1. Restricting the workload from accessing network services. Setup cloud network policies for clusters, disable the metadata service, use Kubernetes Network Policies to prevent pod-to-pod communication outside of what the workload needs.
  2. Securing the runtime which in most cases means putting very strict constraints on the Pod itself. If it really was ImageMagick, we could likely drop all capabilities, have strict storage constraints, and define clear resource restrictions. If you wanted to get crazy, you could even build a custom seccomp profile that defines what syscalls it should make. Something that’s becoming more common since we can start trusting virtualization-based runtimes, is to use an alternative runtime such as gVisor that is designed to sandbox the process much more than Containerd.
  3. Isolating the workload within the cluster. By using Node Pools with Node Authorization enabled and using NodeSelectors, you can run your high risk workloads in a separate area. If/when a compromise happens, the blast will hopefully only affect the workloads in that NodePool or Node.

In this case, their solution was to limit the syscalls that the container was allowed to make using a custom seccomp profile applied to the runtime. That of course isn’t the perfect solution but it’s a good step to try and limit the exploitability.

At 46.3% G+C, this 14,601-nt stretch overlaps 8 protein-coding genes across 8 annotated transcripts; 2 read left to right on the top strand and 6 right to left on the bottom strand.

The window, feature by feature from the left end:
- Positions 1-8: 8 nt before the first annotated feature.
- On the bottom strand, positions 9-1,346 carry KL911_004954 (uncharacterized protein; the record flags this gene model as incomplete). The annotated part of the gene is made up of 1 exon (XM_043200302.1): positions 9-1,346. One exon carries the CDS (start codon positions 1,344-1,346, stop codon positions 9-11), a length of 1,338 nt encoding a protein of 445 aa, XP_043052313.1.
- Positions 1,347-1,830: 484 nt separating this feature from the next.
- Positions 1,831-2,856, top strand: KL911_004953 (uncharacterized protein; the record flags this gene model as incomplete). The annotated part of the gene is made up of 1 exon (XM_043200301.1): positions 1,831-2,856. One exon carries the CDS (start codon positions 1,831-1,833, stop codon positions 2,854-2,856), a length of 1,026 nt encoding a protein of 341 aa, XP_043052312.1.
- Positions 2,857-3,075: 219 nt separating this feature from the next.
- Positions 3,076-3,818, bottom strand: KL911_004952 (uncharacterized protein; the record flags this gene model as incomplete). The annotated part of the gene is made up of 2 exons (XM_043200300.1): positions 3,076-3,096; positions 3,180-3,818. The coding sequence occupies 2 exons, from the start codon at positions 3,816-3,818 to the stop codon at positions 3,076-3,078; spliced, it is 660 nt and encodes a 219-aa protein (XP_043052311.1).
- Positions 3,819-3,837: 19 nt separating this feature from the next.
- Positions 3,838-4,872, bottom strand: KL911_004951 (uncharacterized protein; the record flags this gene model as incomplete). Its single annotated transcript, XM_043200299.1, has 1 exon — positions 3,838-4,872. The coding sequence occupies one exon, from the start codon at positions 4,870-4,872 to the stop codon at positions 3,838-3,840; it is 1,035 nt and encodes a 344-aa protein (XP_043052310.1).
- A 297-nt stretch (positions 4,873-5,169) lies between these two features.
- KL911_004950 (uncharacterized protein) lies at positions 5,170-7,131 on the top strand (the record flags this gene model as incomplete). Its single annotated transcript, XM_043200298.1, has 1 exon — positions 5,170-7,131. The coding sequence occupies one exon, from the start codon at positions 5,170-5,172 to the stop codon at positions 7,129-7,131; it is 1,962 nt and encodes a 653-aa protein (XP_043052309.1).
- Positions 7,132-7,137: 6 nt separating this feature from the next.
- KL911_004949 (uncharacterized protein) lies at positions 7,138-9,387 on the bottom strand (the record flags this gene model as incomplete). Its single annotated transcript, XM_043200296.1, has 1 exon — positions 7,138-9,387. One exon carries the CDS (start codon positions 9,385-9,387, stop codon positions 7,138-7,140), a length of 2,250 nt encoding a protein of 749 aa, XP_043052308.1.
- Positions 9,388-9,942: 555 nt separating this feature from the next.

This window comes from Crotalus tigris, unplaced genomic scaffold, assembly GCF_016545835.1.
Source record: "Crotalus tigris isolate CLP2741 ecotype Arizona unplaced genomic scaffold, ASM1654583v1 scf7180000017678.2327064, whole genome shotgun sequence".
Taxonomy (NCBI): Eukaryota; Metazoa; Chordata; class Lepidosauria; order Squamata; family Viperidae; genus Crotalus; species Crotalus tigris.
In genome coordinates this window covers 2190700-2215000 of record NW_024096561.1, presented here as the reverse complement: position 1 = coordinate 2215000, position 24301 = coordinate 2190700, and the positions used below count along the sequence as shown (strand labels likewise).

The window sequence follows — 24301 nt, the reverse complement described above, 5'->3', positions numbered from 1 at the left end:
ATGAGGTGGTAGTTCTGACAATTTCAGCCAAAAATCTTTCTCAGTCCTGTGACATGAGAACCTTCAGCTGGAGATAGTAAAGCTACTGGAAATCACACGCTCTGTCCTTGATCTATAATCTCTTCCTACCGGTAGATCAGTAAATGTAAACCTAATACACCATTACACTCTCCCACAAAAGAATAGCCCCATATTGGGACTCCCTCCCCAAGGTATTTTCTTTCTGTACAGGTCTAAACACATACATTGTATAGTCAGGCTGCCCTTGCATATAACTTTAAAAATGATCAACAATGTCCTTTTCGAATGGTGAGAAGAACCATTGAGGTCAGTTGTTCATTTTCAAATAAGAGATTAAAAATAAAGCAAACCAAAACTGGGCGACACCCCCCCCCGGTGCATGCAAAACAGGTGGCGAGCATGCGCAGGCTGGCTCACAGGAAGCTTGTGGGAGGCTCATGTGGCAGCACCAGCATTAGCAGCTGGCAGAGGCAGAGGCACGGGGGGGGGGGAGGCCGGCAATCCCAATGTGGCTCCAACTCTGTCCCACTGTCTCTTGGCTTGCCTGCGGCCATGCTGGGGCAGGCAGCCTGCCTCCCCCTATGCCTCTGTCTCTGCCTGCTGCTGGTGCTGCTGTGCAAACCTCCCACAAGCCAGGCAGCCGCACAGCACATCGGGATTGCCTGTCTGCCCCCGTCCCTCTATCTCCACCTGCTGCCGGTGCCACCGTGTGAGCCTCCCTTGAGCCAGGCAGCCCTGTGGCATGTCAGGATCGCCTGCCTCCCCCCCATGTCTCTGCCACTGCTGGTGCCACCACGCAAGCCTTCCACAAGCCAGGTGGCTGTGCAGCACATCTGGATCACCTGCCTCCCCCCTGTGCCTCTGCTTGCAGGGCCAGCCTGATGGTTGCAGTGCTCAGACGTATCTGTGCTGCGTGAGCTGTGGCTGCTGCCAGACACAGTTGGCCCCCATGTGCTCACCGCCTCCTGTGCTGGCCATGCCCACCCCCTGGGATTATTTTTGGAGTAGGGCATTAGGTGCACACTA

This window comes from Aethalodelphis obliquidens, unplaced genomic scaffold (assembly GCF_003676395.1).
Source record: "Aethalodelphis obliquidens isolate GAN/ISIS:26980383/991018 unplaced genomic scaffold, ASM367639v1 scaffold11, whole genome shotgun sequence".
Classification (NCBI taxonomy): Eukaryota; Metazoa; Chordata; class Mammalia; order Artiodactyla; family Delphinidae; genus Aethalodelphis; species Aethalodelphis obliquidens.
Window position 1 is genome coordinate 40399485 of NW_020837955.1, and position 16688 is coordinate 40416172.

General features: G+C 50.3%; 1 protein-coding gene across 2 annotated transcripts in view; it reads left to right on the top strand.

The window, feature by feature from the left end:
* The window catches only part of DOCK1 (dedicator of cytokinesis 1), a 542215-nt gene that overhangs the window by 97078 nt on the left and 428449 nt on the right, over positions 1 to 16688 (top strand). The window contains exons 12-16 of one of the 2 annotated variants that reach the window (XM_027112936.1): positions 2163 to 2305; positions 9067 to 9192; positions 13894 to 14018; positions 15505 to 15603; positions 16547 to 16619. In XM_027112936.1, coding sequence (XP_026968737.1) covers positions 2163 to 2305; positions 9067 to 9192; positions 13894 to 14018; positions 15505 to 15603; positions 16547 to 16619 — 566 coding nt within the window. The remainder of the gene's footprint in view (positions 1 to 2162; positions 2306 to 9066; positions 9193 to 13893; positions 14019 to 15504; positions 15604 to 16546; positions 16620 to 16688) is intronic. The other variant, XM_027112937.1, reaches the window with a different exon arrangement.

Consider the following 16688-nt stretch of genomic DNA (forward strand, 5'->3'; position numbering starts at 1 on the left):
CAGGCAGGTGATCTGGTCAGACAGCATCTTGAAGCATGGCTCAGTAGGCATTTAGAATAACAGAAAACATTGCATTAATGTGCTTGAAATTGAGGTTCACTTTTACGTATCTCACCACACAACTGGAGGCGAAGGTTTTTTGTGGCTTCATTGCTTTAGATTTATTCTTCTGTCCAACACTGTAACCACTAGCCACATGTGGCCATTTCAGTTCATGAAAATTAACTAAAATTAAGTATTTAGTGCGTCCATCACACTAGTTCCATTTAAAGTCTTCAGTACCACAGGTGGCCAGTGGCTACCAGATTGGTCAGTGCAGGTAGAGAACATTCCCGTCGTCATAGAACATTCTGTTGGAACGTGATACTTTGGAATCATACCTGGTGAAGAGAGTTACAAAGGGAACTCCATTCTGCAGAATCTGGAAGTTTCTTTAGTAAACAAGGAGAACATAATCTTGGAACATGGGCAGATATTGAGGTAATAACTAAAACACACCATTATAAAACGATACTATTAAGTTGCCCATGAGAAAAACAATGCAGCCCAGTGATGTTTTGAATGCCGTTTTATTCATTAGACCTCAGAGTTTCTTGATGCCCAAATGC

Risk Scenario: A Developer Compromises a Cluster


If you don’t know this, I’ll let you in on a secret: organizations that shoot themselves in the foot, don’t need to publicly disclose that this happened most of the time. Shocker!

My point being that if you’ve never worked with Kubernetes yet, you might not appreciate the risk caused by its complexity. I can’t cite any news articles about how a developer took down a public web service because kubectl apply had a typo in its YAML, but I promise you this happens and that you should think it through.


Assuming it’s non-malicious, the developer will have created a denial-of-service condition. The D in STRIDE. Maybe you don’t have data loss, but you’re not going to look good, especially if it’s exposed externally.


Namespace isolation and defining multi-tenancy expectation helps here. Can each developer or group of developers operate in their own confined namespace? Or does every developer have access to any namespace and therefore any other developer’s workload? Kubernetes support RBAC controls that can define exactly what a developer can access if they need to access the Kubernetes API at all.